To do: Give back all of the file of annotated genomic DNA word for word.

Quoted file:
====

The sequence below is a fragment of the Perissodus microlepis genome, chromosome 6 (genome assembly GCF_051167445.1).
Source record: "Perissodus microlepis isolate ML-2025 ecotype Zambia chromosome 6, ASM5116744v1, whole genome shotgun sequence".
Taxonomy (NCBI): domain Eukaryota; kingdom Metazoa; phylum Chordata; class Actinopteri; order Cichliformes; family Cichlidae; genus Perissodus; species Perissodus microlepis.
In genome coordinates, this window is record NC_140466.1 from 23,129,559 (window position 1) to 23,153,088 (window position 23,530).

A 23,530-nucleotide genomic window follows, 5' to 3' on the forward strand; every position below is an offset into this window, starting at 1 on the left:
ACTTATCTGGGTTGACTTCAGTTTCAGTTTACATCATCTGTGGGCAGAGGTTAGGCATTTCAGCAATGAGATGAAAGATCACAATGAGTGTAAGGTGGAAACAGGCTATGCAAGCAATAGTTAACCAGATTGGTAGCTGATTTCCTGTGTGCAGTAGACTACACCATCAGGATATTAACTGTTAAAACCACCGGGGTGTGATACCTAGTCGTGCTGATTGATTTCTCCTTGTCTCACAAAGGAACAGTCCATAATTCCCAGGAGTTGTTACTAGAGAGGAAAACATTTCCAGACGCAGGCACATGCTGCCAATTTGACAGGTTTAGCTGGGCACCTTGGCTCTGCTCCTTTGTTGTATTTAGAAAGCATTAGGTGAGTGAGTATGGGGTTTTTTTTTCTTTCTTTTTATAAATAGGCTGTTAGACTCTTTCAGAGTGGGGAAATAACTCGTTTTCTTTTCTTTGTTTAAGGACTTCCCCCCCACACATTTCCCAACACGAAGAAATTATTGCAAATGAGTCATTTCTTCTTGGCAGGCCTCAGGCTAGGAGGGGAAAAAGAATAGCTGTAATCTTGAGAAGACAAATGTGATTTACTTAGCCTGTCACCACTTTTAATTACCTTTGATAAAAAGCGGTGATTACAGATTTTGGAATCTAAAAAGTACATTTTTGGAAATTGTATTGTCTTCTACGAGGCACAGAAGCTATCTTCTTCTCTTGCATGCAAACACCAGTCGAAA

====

The sequence below is a fragment of the Perissodus microlepis genome, chromosome 6 (genome assembly GCF_051167445.1).
Source record: "Perissodus microlepis isolate ML-2025 ecotype Zambia chromosome 6, ASM5116744v1, whole genome shotgun sequence".
Taxonomy (NCBI): domain Eukaryota; kingdom Metazoa; phylum Chordata; class Actinopteri; order Cichliformes; family Cichlidae; genus Perissodus; species Perissodus microlepis.
In genome coordinates, this window is record NC_140466.1 from 23,129,559 (window position 1) to 23,153,088 (window position 23,530).

A 23,530-nucleotide genomic window follows, 5' to 3' on the forward strand; every position below is an offset into this window, starting at 1 on the left:
ACTTATCTGGGTTGACTTCAGTTTCAGTTTACATCATCTGTGGGCAGAGGTTAGGCATTTCAGCAATGAGATGAAAGATCACAATGAGTGTAAGGTGGAAACAGGCTATGCAAGCAATAGTTAACCAGATTGGTAGCTGATTTCCTGTGTGCAGTAGACTACACCATCAGGATATTAACTGTTAAAACCACCGGGGTGTGATACCTAGTCGTGCTGATTGATTTCTCCTTGTCTCACAAAGGAACAGTCCATAATTCCCAGGAGTTGTTACTAGAGAGGAAAACATTTCCAGACGCAGGCACATGCTGCCAATTTGACAGGTTTAGCTGGGCACCTTGGCTCTGCTCCTTTGTTGTATTTAGAAAGCATTAGGTGAGTGAGTATGGGGTTTTTTTTTCTTTCTTTTTATAAATAGGCTGTTAGACTCTTTCAGAGTGGGGAAATAACTCGTTTTCTTTTCTTTGTTTAAGGACTTCCCCCCCACACATTTCCCAACACGAAGAAATTATTGCAAATGAGTCATTTCTTCTTGGCAGGCCTCAGGCTAGGAGGGGAAAAAGAATAGCTGTAATCTTGAGAAGACAAATGTGATTTACTTAGCCTGTCACCACTTTTAATTACCTTTGATAAAAAGCGGTGATTACAGATTTTGGAATCTAAAAAGTACATTTTTGGAAATTGTATTGTCTTCTACGAGGCACAGAAGCTATCTTCTTCTCTTGCATGCAAACACCAGTCGAAA